A study of Florida public school districts suggests the size of a district often determines whether students are punished under zero-tolerance policies.

Closing the Achievement Gap in Math and Science

May 02, 2008

The latest results from the National Science Foundation's (NSF) Math and Science Partnership (MSP) program show not only improved proficiency among all elementary and middle school students, but also a closing ...

Recommended for you

World population likely to peak by 2070

1 hour ago

World population will likely peak at around 9.4 billion around 2070 and then decline to around 9 billion by 2100, according to new population projections from IIASA researchers, published in a new book, World Population and ...

Bullying in schools is still prevalent, national report says

2 hours ago

Despite a dramatic increase in public awareness and anti-bullying legislation nationwide, the prevalence of bullying is still one of the most pressing issues facing our nation's youth, according to a report by researchers ...

Study examines effects of credentialing, personalization

5 hours ago

Chris Gamrat, a doctoral student in learning, design and technology, recently had his study—completed alongside Heather Zimmerman, associate professor of education; Jaclyn Dudek, a doctoral student studying learning, design ...

Data indicate there is no immigration crisis

23 hours ago

Is there an "immigration crisis" on the U.S.-Mexico border? Not according to an examination of historical immigration data, according to a new paper from Rice University's Baker Institute for Public Policy.

User comments : 5

Adjust slider to filter visible comments by rank

Display comments: newest first

Caliban
1 / 5 (1) May 14, 2010
So this constitutional mandate- it reduced average class size by three students- but from what to what? 26 to 23? 33 to 30? 48 to 45? Without any frame of reference, this information, and this article itself- are meaningless. Very useful as propaganda, however....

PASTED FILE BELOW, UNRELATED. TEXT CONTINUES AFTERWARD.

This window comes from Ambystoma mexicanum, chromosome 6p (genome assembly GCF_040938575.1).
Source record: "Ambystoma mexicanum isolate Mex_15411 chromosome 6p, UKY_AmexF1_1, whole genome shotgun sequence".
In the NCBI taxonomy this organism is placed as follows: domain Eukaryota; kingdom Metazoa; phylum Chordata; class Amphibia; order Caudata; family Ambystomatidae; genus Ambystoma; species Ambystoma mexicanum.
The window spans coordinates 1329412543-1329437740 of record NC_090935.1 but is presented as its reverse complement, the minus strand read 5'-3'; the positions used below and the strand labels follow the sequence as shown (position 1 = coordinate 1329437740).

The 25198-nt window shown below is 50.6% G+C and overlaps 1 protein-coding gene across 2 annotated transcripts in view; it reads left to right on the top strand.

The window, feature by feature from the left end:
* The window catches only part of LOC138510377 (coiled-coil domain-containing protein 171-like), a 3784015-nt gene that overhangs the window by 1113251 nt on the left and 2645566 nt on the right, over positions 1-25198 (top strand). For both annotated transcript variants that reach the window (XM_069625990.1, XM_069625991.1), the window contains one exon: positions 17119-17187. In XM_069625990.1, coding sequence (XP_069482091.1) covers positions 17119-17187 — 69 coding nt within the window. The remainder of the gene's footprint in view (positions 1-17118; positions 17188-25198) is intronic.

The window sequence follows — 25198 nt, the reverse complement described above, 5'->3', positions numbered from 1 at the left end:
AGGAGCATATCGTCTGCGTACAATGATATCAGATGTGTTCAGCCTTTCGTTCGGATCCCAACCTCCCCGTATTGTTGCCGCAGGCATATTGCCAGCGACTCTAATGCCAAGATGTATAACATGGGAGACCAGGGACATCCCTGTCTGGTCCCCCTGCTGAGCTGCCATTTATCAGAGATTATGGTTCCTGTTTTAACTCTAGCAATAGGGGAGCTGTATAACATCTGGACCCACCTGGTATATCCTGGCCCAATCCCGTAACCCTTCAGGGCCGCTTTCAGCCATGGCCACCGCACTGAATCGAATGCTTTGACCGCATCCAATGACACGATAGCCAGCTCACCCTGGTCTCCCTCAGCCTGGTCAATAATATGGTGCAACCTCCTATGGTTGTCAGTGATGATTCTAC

Skeptic_Heretic
1 / 5 (1) May 14, 2010
They also didn't exactly follow the rule seeing as they passed every exemption possible to circumnavigate it.
jonnyboy
1 / 5 (3) May 14, 2010
class size reductions have never worked and never will. what will work is letting (making) teachers TEACH and only teach and holding them aqccountable for their students grades.
Caliban
not rated yet May 14, 2010
Good point, Skeptic-
And one that will probably go unremarked during the hand-wringing, finger-pointing debate that is sure to arise as this analysis becomes public.

Perfect fodder to sustain the ideologically sustained deadlock that prevents the implementation of workable, productive policy.

Oh, the Humanity!
Au-Pu
1 / 5 (1) May 14, 2010
With the source of the paper being Harvard one would have to assume that reference data would have been included and that whoever summarised this item for Physorg omitted that material.
I find it hard to imagine that a research fellow from Harvard would not include such vital material in their report.